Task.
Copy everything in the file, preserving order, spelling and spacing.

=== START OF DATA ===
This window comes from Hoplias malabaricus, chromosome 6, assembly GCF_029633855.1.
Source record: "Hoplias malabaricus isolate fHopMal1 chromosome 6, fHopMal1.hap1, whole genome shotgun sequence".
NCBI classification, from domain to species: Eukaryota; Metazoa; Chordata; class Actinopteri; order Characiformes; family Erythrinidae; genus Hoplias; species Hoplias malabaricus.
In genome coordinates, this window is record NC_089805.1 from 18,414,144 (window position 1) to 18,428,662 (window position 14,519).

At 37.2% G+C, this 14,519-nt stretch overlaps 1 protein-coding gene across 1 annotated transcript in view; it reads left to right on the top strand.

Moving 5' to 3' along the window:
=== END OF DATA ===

This window comes from Hoplias malabaricus, chromosome 6, assembly GCF_029633855.1.
Source record: "Hoplias malabaricus isolate fHopMal1 chromosome 6, fHopMal1.hap1, whole genome shotgun sequence".
NCBI classification, from domain to species: Eukaryota; Metazoa; Chordata; class Actinopteri; order Characiformes; family Erythrinidae; genus Hoplias; species Hoplias malabaricus.
In genome coordinates, this window is record NC_089805.1 from 18,414,144 (window position 1) to 18,428,662 (window position 14,519).

At 37.2% G+C, this 14,519-nt stretch overlaps 1 protein-coding gene across 1 annotated transcript in view; it reads left to right on the top strand.

Moving 5' to 3' along the window: